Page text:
Within 24 hours, two immigrants died in U.S. Immigration and Customs Enforcement custody in Georgia.
First came the shocking news of the death of 27-year-old Panamanian national, Jean Carlos Jiménez-Joseph, found in a solitary confinement cell at the Stewart Detention Center early on the morning of May 16, with his bed sheet wrapped around his neck.
Described by his family and friends as a talented musician and high school athlete, Jiménez-Joseph had lived most of his life in the U.S.
ICE took custody of him on March 2, following a conviction for motor vehicle larceny in Wake County, N.C., and brought him to the Stewart Detention Center, the for-profit prison operated by CoreCivic, formerly known as the Corrections Corporation of America. Stewart is located in rural Lumpkin, Ga., about 100 miles south of Atlanta.
It currently is the second largest immigrant detention facility in the U.S., with a capacity of 1,752 detainees. Stewart is often cited for its human rights violations, including poor medical care, unsanitary conditions, inedible food and prolonged solitary confinement practices.
When Jiménez-Joseph died, he had been held in solitary for 19 days, following what prison officials described as “an attempt to get attention” by jumping off a second floor walkway to the ground. There is no indication he was receiving any mental health services.
ICE policies limit the use of solitary confinement as a punishment to 14 days. Even though international law condemns solitary confinement as a form of torture, it is used regularly in the U.S.
Jiménez-Joseph’s mother had traveled from North Carolina to visit him on Saturday, May 13. Alarmed at his mental state, she asked members of El Refugio to visit him on Sunday. El Refugio is an immigrant advocacy group that operates a hospitality house in Lumpkin, where visiting families can stay since there are no motels in the area.
However, prison officials refused her visit, saying that since he was in solitary, Jiménez-Joseph was allowed only one visit a month.
By early morning, May 15, Jean Carlos Jiménez-Joseph was dead.
The very next day, May 16, ICE announced that Atul Bahibhai Patel, a 58- year-old Indian man, had died in Atlanta’s Grady Hospital.
Patel had been arrested May 10, upon arriving at Hartsfield-Jackson International Airport, for having incomplete travel documents. He was transferred to the Atlanta City Detention Center on the next day. The ACDC is a huge city jail that also serves as an immigration detention facility under contract with ICE.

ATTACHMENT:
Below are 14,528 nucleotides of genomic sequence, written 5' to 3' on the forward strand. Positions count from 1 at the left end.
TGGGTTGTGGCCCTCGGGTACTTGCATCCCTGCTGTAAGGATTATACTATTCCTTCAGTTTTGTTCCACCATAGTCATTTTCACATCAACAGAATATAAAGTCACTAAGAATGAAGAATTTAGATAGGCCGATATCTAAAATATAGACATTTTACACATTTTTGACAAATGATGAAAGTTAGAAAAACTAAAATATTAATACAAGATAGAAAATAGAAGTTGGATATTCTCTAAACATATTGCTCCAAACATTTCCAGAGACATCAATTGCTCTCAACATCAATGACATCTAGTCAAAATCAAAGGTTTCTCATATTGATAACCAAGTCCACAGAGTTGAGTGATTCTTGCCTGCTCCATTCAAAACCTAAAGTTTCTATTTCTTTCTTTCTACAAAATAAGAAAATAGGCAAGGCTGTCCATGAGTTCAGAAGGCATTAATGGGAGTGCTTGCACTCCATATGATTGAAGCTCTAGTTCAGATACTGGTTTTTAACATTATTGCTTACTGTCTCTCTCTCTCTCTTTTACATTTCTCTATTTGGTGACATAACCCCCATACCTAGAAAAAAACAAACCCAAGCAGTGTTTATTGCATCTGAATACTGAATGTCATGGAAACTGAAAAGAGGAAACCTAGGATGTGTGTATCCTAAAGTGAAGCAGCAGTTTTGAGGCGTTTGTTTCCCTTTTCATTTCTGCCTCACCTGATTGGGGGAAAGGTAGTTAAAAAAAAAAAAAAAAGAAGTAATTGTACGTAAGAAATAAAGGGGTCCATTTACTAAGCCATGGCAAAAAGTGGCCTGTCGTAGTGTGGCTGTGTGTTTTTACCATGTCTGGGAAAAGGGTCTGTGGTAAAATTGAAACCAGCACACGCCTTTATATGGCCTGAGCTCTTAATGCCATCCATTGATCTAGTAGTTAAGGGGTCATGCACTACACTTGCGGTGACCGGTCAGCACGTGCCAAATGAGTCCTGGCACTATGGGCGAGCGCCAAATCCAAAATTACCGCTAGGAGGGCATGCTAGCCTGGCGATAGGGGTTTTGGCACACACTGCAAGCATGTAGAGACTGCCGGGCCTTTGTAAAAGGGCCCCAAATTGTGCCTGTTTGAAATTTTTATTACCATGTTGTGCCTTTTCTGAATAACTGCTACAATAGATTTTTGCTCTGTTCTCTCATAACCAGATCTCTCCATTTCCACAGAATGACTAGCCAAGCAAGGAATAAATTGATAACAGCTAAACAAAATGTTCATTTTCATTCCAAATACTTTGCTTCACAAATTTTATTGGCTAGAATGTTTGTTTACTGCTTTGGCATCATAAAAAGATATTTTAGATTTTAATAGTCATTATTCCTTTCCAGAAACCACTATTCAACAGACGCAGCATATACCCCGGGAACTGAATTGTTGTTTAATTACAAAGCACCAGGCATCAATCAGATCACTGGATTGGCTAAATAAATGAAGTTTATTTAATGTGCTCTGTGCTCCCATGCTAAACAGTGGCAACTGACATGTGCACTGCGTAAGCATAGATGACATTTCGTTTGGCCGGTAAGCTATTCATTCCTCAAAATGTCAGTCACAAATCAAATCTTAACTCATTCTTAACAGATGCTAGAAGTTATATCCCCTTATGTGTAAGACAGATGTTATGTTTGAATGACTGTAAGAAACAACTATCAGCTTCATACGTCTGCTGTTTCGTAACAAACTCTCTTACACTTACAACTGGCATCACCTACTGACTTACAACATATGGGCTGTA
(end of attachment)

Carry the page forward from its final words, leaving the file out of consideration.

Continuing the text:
A preliminary medical screening indicated that Patel suffered from high blood pressure and diabetes.
On May 13, he was taken to Grady Hospital. He died three days later, reportedly from congestive heart failure. Atlanta’s Indian community facilitated a Hindu cremation ceremony and the return of his ashes to his family in India.
Increased torture and detention of immigrants
The torture at the Stewart Detention Center was back in the headlines when it was revealed that, on May 12, federal Judge Leslie Abrams had ordered the force-feeding of Vitaly Novikov, a 61-year-old Ukrainian refugee who first came to the U.S. in 1989 and became a permanent resident in 1992.
Following his conviction on a domestic abuse charge in February, he was arrested and held at Stewart. He was ordered to be deported on April 18 and began a hunger strike on April 20. Stewart officials say he has lost at least 35 pounds.
According to the May 18 Daily Report, Alejandro Hernández, an ICE supervisory detention and deportation officer, wrote in a court filing requesting the force-feeding order that Novikov’s death “could lead to acts of detainee violence and disruptions,” and threaten the safety of staff. He furthered stated that Novikov’s death “might spur more hunger strikes to gain benefits … including transfer or release from Stewart.”
Abrams’ order also gives permission for prison staff to forcibly restrain Novikov to take blood samples and conduct other medical tests. Stewart has released no further information about Novikov other than to confirm that there is a detainee on hunger strike.
These stories of incarcerated people highlight the ramped-up enforcement of immigration laws since Trump’s inauguration as U.S. president.
Between Jan. 20 and April 29, there has been a 75 percent increase in ICE arrests in Georgia and North and South Carolina compared to the same period in 2016. (Atlanta Journal Constitution, May 18)
Nationwide, the increase in arrests from 2016 is 38 percent. In 2017 so far, over 41,000 people have been picked up at their jobs, taken from their homes, arrested on the street without warning and taken into custody in advance of deportation. (TIME, May 17)
Even ICE figures show that, among those arrested immediately after Trump’s inauguration, more than 25 percent of these working people had no criminal records at all, and another 25 percent had been convicted only of traffic offenses. (Washington Post, April 28)
“The human rights of tens of thousands of immigrants are in constant peril at the hands of racist police forces, ruling class judges and courts, and for-profit prisons,” stated Kevin Caron of the Georgia Detention Watch, which has ongoing campaigns to shut down the Stewart Detention Center and the Atlanta City Detention Center.